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Mount Cook

Mount Cook, named after Captain James Cook, is the highest mountain in New Zealand, having an elevation of 12,316 ft (3754 m). Mount Cook is a peak in the Southern Alps, a mountain range that runs the length of the West Coast of New Zealand's South Island. A popular tourist destination, it is also a favourite challenge for mountain climbers. Mount Cook was 20m higher until a large section of rock and ice fell off the western side of the summit in January 1992.

The first ascent was initally attributed to the Rev. W. H. Green[?] and two Swiss mountain guides on 2nd March 1882, but it was subsequently established that they were 50m short of the true summit. On December 25th 1894, Tom Fyfe[?], James (Jack) Clarke[?], and George Graham[?], all from the South Island town of Waimate[?], successfully reached the summit.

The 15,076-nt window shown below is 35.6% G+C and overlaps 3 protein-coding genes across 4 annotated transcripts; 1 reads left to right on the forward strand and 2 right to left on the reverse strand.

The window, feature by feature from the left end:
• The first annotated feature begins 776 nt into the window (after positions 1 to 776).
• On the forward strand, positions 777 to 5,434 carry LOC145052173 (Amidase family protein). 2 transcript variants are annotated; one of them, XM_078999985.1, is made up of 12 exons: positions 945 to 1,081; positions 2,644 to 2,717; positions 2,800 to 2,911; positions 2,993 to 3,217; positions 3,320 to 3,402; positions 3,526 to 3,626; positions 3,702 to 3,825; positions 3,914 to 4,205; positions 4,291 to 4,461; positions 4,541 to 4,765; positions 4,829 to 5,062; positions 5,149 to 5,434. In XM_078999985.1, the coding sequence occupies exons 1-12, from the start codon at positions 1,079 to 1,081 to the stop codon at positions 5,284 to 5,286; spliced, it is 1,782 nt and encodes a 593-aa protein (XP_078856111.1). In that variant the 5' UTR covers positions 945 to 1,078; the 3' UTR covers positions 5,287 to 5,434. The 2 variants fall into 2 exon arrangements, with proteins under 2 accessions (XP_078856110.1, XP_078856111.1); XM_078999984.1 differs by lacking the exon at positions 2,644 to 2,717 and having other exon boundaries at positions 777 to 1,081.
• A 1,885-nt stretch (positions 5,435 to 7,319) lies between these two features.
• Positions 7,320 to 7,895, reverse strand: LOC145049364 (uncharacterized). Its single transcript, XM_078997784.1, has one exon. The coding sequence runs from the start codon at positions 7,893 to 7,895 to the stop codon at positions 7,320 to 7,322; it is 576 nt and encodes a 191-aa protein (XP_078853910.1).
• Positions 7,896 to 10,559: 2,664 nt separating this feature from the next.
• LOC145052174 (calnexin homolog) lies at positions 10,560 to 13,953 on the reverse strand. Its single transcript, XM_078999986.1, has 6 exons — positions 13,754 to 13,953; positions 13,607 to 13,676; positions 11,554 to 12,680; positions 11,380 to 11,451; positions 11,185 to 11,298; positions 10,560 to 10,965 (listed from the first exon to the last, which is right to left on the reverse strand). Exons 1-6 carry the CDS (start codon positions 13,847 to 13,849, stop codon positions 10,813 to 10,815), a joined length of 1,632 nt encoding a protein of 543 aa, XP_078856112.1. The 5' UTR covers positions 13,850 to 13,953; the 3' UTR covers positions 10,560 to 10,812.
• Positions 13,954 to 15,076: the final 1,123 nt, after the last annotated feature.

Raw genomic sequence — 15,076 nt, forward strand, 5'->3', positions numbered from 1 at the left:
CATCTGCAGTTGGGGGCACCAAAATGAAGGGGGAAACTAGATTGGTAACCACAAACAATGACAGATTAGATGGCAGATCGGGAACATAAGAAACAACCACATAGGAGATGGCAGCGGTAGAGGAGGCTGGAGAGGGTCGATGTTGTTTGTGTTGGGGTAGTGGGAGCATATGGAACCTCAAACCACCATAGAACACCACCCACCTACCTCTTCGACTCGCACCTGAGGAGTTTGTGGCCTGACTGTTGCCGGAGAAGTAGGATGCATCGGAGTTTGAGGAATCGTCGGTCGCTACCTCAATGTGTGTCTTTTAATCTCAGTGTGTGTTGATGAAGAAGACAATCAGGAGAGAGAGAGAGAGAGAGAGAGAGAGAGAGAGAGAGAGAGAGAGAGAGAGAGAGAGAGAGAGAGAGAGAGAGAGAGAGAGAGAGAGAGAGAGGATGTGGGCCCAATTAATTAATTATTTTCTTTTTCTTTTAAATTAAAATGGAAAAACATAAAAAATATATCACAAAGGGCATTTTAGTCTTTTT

Mount Cook is also known as Aoraki, meaning "Cloud Piercer" in the Kai Tahu[?] dialect of the Maori language. (In "canonical" Maori the name would appear as Aorangi.)

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